So far so good. The only fly in the ointment is the jog/shuttle control. Don’t get us wrong, it’s a very useful facility, that works well, and we welcome it with open arms, we’re just surprised that Video Tech used such a horrible mechanism. It feels cheap and nasty, the surfaces grate and it wobbles around.


Following the preliminaries it’s time to start editing; you can switch between EDL or storyboard display at any time. Select the source machine and hit the play button, at the first cut-in  point press the Yes/In button, the timings are duly recorded and presented at the bottom of the screen, and the first picon is placed on the storyboard. At the end of the scene press the No/out button the time is stored and the scene counter steps to scene two. Cut points can be made on the fly or by stopping the tape and using the jog/shuttle to locate the exact frame. When the list is complete you can go back into the EDL or storyboard and change the timings, scene order, add fades or GPI triggers, in short you have full control. A single scene, or the whole list can be previewed, when you’re happy with it, it can be committed to tape.


That’s really all there is to it. It is exceptionally easy to use and it does what it is told. It also stops you from doing daft things, like creating scenes with a minus time value, though this nannying occasionally interferes with normal time adjustments, but we found it was usually possible to make it do what you want, in the end.



Using a Sony Hi8 camcorder (LANC) and JVC VCR, (IR control), plus our calibrated editing tapes – normal and time-coded – editing accuracy on RCTC material over a ten scenes, on a 30 minute length of tape was never more than 5 frames. The average was closer to 3 frames and single scene cuts were frame-accurate. On a non-timecoded recording accuracy dipped somewhat, to around 30 frames at the end of the sequence, or just over a second, but we still count that as a good result. We’re convinced that by fiddling around with the pre and post roll times a little longer, we could have got that down to less than a second.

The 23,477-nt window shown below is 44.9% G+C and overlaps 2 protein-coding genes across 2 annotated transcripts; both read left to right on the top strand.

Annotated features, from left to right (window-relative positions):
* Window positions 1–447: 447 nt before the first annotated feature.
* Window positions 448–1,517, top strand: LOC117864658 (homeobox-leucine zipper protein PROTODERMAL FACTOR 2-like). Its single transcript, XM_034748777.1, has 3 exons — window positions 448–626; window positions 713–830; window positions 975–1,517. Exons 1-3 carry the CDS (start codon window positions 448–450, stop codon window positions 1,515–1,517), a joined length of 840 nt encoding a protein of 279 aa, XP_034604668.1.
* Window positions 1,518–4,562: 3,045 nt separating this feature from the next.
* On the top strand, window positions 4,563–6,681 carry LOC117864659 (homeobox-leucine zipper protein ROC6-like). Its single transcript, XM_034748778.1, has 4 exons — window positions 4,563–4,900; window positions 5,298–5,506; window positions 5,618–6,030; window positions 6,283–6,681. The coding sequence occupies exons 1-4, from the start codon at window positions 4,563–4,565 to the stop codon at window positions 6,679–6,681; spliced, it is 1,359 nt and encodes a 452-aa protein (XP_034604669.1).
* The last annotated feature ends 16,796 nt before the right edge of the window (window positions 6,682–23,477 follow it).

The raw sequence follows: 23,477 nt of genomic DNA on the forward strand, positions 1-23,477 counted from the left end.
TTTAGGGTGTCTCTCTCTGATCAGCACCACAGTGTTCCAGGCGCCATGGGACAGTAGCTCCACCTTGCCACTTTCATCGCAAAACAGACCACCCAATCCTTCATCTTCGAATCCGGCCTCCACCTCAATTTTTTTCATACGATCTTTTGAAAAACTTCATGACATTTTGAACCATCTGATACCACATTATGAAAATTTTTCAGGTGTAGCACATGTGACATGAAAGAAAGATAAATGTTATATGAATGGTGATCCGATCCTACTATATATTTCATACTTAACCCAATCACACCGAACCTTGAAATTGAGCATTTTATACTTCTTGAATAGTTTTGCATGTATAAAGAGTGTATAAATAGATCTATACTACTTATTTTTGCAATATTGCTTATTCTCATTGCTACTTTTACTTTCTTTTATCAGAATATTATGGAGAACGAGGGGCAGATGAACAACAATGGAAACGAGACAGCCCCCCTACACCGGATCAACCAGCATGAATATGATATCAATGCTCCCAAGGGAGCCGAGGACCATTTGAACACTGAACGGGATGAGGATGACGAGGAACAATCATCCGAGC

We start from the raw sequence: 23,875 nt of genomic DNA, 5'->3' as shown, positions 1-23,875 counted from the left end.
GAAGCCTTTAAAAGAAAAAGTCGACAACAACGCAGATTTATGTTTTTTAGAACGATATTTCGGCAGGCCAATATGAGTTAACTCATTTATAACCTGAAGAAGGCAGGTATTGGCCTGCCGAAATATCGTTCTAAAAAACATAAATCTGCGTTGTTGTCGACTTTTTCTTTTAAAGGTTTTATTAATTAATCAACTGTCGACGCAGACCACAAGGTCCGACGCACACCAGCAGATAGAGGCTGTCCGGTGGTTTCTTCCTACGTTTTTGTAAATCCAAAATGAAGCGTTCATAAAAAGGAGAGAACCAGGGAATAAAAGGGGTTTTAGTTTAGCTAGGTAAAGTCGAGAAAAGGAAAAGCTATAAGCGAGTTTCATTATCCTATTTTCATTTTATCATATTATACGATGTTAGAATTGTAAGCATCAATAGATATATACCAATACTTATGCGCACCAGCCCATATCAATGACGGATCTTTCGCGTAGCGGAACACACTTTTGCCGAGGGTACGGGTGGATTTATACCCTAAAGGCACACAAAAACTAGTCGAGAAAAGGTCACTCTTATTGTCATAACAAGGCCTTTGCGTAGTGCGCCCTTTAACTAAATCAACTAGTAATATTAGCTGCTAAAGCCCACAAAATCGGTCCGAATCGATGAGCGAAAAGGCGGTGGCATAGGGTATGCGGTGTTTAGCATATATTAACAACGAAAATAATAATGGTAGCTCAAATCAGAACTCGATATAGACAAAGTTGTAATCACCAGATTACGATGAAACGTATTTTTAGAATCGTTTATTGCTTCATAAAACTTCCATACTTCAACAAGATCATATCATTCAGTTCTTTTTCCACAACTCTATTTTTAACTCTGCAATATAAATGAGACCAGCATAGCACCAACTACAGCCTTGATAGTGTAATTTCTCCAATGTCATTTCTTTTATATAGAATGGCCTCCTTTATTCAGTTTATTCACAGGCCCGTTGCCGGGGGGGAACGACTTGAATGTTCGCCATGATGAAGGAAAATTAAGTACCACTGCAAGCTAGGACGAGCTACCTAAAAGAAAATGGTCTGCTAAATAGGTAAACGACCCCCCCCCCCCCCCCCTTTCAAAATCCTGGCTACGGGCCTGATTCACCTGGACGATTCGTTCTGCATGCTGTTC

We usually manage to find something to grumble about with stand-alone edit controllers, and the VEC501 is no exception. However, the fact that our biggest gripe concerns grindy noises made by the jog/shuttle dial is a measure of how much it impressed us. A few quid off the price wouldn’t go amiss either, but then we say that about almost everything… It’s a superb piece of kit, no frills, no fuss, and it does the job well. Recommended. 



Make/Model                  VIDEO TECH VEC501

What is it?                    multi-scene storyboard edit controller

Guide price                    £399

Scene memory            99

Control Systems            Control L/LANC, Panasonic 5-pin/RMC, learning IR (source and record)

Timecode features            RCTC, VITC (read/write)

Edit features                  scene trim, move, copy, insert, delete, AV fade (variable 0.5 – 4.5 secs)

Other features            picon/storyboard or EDL, jog/shuttle control, VITC record, pre/post roll adjustment, 2 x GPI trigger, PC control (see text)


Sockets            AV in/out (phono), S-Video in/out (mini DIN), deck control/IR wand/GPI (minijack), serial RS232 (mini DIN)  

Power supply             plug-in mains adaptor

Dimensions            395 x 270 x 75mm



Cut accuracy                 +/-3 frames (timecode), +/- 15 frames (non-timecode)



Value for money            8

Ease of use                 9

Performance              9

Features                     8



* Read the Fucking Manual, but I’m not sure you’re allowed to say that…



R Maybury 1998 0202





[Home][Software][Archive][Top Tips][Glossary][Other Stuff]

Copyright (c) 2005 Rick Maybury Ltd.